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The Children’s House

Close to the Alexander Palace, on an island in the middle of a pond, in the landscape part of the Alexander Park stands the Children’s House – a small pavilion that was created to the design of the architect Alexei Gornostayev in 1830 for the children of Emperor Nicholas I. The house contained a drawing-room and four smaller rooms, all fairly simply decorated. Until the war the original children’s furniture survived here; it was upholstered in leather in the room for Grand Duke Alexander (the future Alexander II) and in cretonne in the rooms of his sisters Maria, Olga and Alexandra.

A marble bust of Alexander’s head tutor, Karl Merder, was set up in front of the house, and to the right, by “Kind Sasha’s Headland” there was another – of the poet Vasily Zhukovsky, who also played a part in the upbringing of the heir to the Russian throne.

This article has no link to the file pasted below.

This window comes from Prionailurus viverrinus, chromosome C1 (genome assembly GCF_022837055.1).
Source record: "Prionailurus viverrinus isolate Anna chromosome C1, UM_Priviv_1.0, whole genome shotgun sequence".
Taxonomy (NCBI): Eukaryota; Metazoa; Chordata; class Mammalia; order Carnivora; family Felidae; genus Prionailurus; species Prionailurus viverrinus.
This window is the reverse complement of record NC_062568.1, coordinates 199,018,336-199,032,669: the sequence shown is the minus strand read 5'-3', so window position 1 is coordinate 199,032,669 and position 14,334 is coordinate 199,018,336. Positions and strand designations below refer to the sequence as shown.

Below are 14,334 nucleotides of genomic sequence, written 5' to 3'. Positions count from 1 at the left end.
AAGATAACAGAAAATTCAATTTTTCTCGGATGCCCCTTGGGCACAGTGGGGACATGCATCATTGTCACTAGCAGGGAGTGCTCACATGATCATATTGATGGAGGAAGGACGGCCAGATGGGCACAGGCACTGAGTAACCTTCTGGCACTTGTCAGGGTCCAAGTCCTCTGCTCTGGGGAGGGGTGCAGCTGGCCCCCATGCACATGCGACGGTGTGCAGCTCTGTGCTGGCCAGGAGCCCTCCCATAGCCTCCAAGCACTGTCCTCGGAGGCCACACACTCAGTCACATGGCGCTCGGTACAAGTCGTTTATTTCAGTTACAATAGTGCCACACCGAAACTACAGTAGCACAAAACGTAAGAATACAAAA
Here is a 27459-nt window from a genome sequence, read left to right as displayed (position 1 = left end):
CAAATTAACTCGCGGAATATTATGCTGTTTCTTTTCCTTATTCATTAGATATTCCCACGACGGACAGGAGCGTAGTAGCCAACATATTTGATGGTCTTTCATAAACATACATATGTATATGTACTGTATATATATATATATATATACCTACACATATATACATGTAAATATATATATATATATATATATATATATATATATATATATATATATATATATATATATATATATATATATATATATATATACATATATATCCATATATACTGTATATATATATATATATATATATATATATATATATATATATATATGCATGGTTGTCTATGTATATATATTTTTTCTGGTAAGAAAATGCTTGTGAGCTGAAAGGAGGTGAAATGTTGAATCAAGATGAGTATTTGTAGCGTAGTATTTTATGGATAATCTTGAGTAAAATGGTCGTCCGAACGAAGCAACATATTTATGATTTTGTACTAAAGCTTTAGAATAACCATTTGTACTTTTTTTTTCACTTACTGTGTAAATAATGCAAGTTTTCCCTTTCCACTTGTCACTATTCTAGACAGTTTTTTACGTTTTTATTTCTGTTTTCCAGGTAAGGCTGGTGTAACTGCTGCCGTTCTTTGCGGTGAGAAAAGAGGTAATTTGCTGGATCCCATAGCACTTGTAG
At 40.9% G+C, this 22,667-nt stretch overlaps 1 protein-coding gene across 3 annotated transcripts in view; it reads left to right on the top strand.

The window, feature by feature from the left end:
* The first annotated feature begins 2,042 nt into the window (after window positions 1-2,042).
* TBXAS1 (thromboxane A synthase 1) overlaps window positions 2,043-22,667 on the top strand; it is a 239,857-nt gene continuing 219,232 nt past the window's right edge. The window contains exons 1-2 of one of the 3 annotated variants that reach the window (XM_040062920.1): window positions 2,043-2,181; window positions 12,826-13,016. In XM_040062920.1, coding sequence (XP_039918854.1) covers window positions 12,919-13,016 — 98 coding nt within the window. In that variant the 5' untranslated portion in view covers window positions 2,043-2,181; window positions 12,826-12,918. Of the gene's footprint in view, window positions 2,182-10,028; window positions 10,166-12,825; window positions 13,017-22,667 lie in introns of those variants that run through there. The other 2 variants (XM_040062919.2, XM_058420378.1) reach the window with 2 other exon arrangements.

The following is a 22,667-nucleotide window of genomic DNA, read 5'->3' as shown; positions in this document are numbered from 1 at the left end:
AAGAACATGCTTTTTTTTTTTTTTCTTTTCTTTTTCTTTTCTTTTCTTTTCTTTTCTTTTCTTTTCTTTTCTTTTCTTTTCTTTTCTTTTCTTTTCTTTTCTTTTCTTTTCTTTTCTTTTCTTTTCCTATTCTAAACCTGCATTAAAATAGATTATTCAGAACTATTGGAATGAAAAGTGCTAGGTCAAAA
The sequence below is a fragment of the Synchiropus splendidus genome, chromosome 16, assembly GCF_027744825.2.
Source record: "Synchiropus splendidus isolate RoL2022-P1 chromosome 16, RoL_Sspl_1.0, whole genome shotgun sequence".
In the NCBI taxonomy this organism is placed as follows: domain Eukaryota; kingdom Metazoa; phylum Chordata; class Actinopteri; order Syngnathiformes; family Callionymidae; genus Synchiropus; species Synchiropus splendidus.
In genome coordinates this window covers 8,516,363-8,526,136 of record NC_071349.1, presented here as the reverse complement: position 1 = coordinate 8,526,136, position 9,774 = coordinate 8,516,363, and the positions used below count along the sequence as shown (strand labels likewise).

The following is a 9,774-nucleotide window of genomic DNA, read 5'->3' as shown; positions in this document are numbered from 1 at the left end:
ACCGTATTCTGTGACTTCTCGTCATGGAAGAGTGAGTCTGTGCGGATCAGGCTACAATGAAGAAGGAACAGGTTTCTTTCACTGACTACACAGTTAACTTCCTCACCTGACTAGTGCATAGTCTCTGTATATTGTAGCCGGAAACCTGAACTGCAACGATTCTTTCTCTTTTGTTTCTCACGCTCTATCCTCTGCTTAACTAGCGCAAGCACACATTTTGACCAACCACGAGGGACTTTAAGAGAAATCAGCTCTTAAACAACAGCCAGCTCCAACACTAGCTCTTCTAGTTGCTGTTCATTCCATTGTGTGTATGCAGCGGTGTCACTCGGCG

In the nineteenth century the island could be reached by a small ferry and, at the end of the century, also by boat, through a lock constructed in 1898.

In the second half of the nineteenth century several of the imperial family’s favourite dogs were buried on the island. The graves were marked by small tombstones, two of which have survived down to the present day.

At the moment the Children’s House is in a state of conservation.

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The Children’s House
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